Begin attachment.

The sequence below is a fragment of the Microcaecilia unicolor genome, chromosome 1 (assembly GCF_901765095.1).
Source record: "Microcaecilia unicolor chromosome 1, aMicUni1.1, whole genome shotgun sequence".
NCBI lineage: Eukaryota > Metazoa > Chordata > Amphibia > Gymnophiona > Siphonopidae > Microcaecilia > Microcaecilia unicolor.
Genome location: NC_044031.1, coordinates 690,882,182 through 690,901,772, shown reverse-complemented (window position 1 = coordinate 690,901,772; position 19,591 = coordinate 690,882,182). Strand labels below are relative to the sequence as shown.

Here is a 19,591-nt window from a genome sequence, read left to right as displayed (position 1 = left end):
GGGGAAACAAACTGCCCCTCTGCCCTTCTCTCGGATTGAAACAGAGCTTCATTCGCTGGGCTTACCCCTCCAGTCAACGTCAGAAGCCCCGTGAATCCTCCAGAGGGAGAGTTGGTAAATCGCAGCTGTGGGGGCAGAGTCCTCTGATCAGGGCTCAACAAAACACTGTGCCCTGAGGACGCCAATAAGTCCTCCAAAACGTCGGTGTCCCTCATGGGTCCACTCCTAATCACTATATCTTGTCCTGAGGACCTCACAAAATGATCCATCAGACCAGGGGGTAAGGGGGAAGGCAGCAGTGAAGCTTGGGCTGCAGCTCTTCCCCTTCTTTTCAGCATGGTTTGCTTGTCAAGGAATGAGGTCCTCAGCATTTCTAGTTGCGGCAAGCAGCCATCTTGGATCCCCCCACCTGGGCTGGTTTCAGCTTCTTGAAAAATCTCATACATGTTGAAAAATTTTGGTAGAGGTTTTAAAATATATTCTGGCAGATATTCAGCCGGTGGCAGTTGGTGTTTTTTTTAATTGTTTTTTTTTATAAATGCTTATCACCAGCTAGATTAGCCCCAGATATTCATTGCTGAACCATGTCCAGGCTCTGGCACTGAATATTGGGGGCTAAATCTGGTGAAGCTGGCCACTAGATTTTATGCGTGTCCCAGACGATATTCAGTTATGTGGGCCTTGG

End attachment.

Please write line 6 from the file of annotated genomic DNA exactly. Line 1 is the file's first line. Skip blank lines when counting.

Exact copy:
GGGGAAACAAACTGCCCCTCTGCCCTTCTCTCGGATTGAAACAGAGCTTCATTCGCTGGGCTTACCCCTCCAGTCAACGTCAGAAGCCCCGTGAATCCTCCAGAGGGAGAGTTGGTAAATCGCAGCTGTGGGGGCAGAGTCCTCTGATCAGGGCTCAACAAAACACTGTGCCCTGAGGACGCCAATAAGTCCTCCAAAACGTCGGTGTCCCTCATGGGTCCACTCCTAATCACTATATCTTGTCCTGAGGACCTCACAAAATGATCCATCAGACCAGGGGGTAAGGGGGAAGGCAGCAGTGAAGCTTGGGCTGCAGCTCTTCCCCTTCTTTTCAGCATGGTTTGCTTGTCAAGGAATGAGGTCCTCAGCATTTCTAGTTGCGGCAAGCAGCCATCTTGGATCCCCCCACCTGGGCTGGTTTCAGCTTCTTGAAAAATCTCATACATGTTGAAAAATTTTGGTAGAGGTTTTAAAATATATTCTGGCAGATATTCAGCCGGTGGCAGTTGGTGTTTTTTTTAATTGTTTTTTTTTATAAATGCTTATCACCAGCTAGATTAGCCCCAGATATTCATTGCTGAACCATGTCCAGGCTCTGGCACTGAATATTGGGGGCTAAATCTGGTGAAGCTGGCCACTAGATTTTATGCGTGTCCCAGACGATATTCAGTTATGTGGGCCTTGG